Transcript for Gwyneth Paltrow expected to testify in 2016 skiing accident case
- Gwyneth Paltrow is expected to testify today in a civil trial over a 2016 ski accident. The actress and Goop founder is accused of skiing recklessly and causing a crash that left a man with broken ribs and brain damage. But Paltrow's attorney tells a different story. ABC's Mola Lenghi has the latest.
MOLA LENGHI: All eyes on this Park City, Utah courtroom.
- You may proceed.
MOLA LENGHI: Gwyneth Paltrow is set to take the stand in her own defense, accused of skiing out of control on a beginner slope in 2016 and crashing into this man, retired optometrist Terry Sanderson.
- My objection was sustained, and we're just pretending it wasn't--
MOLA LENGHI: Paltrow, seen here with her defense team, sued for allegedly causing Sanderson brain damage and four broken ribs in that ski collision. Paltrow is facing $300,000 in damages if found liable. The crux of Sanderson's argument is negligence. And that after Paltrow allegedly skied into him, she got up and left him injured. Sanderson's daughter, Polly Gresham, taking the stand, describing him as a loving father whose behavior changed after the accident.
- Something's terribly wrong.
MOLA LENGHI: But after Paltrow's defense attorney, Steve Owens, repeatedly brought up that Polly's sister, Jennifer, gave sworn testimony that their dad was abusive.
- It's her experience. so--
- I want the truth.
- --you're asking my opinion. And I think you have her experience.
MOLA LENGHI: He was later forced to apologize.
- It was wrong for me to triangulate you, your dad, and your sister, and your mom, and I asked for your forgiveness. Owens also claiming Sanderson liked the spotlight, again, pointing to an email he wrote after the accident with the subject line "I'm famous."
- He's famous because he collided with a celebrity, right?
MOLA LENGHI: Gresham defending her dad.
- I think it matches his personality, a little bit of making light of a serious situation.
MOLA LENGHI: Paltrow was countersuing Sanderson for $1, saying it was he who caused the accident. The Goop founder could take the stand as early as today.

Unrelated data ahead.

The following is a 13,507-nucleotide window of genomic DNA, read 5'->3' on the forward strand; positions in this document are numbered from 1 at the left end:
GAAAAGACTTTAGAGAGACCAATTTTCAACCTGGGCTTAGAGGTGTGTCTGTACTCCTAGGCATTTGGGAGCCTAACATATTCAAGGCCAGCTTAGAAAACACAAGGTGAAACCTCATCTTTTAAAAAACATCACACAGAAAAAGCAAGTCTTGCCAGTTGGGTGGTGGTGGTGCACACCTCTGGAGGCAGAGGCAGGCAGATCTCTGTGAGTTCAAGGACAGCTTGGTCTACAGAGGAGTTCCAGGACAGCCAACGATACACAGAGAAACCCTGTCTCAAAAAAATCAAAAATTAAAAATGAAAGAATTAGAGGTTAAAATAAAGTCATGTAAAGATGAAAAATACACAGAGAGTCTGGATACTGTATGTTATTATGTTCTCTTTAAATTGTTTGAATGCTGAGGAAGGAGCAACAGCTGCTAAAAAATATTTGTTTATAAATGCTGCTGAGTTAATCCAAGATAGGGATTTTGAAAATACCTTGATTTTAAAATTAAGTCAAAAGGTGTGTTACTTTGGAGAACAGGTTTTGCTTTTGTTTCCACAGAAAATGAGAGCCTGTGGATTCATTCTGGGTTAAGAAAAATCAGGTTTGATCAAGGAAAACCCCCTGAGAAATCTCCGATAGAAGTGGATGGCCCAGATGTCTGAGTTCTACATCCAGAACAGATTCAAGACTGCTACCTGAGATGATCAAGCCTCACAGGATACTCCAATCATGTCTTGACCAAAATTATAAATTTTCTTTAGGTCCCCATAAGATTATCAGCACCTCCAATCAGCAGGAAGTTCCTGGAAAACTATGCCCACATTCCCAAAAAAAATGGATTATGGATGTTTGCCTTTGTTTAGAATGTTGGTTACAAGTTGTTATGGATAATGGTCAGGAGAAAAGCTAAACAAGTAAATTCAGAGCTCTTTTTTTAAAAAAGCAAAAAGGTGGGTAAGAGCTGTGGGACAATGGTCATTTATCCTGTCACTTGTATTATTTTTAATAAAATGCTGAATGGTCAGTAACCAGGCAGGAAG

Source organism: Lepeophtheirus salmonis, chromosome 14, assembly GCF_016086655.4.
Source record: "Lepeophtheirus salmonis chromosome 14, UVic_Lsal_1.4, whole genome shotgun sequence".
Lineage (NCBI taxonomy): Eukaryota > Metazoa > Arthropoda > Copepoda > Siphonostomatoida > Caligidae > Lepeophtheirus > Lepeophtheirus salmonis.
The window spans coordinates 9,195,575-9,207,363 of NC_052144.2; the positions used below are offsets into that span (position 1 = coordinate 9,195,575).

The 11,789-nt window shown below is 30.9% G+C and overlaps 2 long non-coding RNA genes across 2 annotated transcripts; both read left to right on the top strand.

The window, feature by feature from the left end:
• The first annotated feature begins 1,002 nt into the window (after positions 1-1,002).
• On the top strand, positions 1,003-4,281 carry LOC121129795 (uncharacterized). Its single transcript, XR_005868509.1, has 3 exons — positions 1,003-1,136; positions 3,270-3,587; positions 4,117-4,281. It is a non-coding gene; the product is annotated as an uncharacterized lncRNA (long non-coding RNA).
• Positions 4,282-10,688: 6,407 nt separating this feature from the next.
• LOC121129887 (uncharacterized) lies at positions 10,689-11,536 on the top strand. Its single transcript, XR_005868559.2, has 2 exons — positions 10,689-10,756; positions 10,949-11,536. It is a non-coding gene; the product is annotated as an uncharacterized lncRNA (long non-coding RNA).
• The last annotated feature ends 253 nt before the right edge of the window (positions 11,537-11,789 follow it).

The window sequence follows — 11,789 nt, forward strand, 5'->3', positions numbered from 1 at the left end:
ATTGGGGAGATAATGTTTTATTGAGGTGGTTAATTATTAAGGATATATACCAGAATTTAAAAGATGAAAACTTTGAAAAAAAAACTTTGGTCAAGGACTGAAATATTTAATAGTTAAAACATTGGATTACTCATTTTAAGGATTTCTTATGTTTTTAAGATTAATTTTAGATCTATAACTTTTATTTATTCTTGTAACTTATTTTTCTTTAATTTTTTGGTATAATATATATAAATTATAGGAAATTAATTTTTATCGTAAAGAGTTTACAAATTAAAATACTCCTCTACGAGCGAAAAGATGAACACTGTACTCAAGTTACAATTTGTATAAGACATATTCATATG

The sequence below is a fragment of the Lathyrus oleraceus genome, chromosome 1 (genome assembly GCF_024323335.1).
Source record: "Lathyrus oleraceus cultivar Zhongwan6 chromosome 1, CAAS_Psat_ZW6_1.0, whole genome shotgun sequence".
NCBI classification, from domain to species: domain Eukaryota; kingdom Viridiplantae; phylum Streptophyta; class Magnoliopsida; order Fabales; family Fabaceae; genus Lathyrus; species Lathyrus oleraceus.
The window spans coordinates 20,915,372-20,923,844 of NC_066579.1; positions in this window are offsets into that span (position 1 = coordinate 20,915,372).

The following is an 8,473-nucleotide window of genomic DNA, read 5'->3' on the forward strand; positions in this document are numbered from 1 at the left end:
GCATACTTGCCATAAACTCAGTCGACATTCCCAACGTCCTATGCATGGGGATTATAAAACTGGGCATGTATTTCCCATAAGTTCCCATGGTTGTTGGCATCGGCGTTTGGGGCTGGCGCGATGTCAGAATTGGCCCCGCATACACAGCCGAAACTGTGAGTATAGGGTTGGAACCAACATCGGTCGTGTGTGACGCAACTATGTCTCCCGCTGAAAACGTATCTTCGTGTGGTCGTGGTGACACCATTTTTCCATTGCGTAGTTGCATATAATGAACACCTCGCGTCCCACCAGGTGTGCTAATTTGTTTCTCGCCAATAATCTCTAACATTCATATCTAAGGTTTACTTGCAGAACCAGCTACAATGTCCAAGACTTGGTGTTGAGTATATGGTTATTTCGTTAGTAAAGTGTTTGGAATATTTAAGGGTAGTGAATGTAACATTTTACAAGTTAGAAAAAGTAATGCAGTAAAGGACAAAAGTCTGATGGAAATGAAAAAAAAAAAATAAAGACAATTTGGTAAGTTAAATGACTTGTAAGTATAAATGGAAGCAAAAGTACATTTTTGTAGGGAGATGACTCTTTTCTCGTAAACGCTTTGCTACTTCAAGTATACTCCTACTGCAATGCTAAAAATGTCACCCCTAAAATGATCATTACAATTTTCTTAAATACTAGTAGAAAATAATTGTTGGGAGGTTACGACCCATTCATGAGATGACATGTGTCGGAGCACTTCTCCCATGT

- And What. We can expect in Gwyneth Paltrow's testimony later today is that she's a fact witness. She's going to talk about and provide testimony regarding what actually happened from her perspective.
- Now, the trial is set to continue next week when Paltrow's defense team is expected to call medical experts, ski instructors, and the movie star's two children to testify, Diane.
- All right, Mola Lenghi, thank you. And ABC News legal contributor Brian Buckmire joins me live now for more on this. Brian, you say by law, Gwyneth Paltrow does not have to testify in this case. But you say in terms of legal strategy, she kind of does.
- Yeah, there's nothing to force a person in a civil case to go up and give their side of the story. But if it's a he said, she said, then where is the she to say? She has to make the argument on two fronts-- one, that she wasn't reckless because then that will count out a large part of the allegations; and two, that she was hit, not the other way around.
- So what do you expect to hear from her when she takes the stand?
- I expect to hear the emotions of this is what skiing was to me. I was with my children kind of giving a backdrop. But I'm also expecting to hear, I wasn't skiing recklessly. I know how to ski. I'm an intermediate skier. I was skiing on the right side of a green slope for a reason, and this person came crashing in behind me. I was neither reckless nor at fault.
- Now, how do you think-- how strong is this case against her at this point based on what we've seen so far? The level is preponderance of the evidence, so 51%. More likely than not, than one committed the crime or the claim, sorry, than the other.
Right now, I still think it's a little bit shaky. Even though that this is the plaintiff's case so far, I think Paltrow could get up there when her case is on and poke a lot of holes. Namely, how was he hit? Someone saying he's hit from behind and fell straight spread eagle. Another person saying he fell to the side. and that's why as those ribs, those inconsistencies can be a problem.
- Now, she's also countersuing in this case. The plaintiff is suing for $300,000. She's countersuing for $1. Why?
- Yeah. Well, originally, he was charging for $3.1 million, lost a number of claims and then went down. I think the dollar is more the significance behind it of saying, hey, I'm not really looking for money. I'm just looking for value for truth to come out. And she doesn't need the money, so she doesn't want to seem like she's really going after a retired optometrist. It might be a bad look.
- We also saw this moment, and we saw it in the piece there. I've never seen this in a court case. Gwyneth Paltrow's attorney apologized to the daughter of the plaintiff in this case while she was in the stand. What happened there?
- Yeah, so it's what lawyers do. They go back and forth. There might be a little bit of butting of the head. And I think what a lot of lawyers fail to do is you don't recognize who you are in cross-examining this person. And so I mean, if I'm cross-examining you, Diane, and I get really loud and obnoxious, you'd be like, what's wrong with Brian? Like, why is he doing this? And I think he took it a step too far and then tried to regain some credibility by apologizing, but I think it was a little-- far a little too late.
- All right, Brian Buckmire, always great to have your analysis. Thank you.
- My pleasure.
This transcript has been automatically generated and may not be 100% accurate.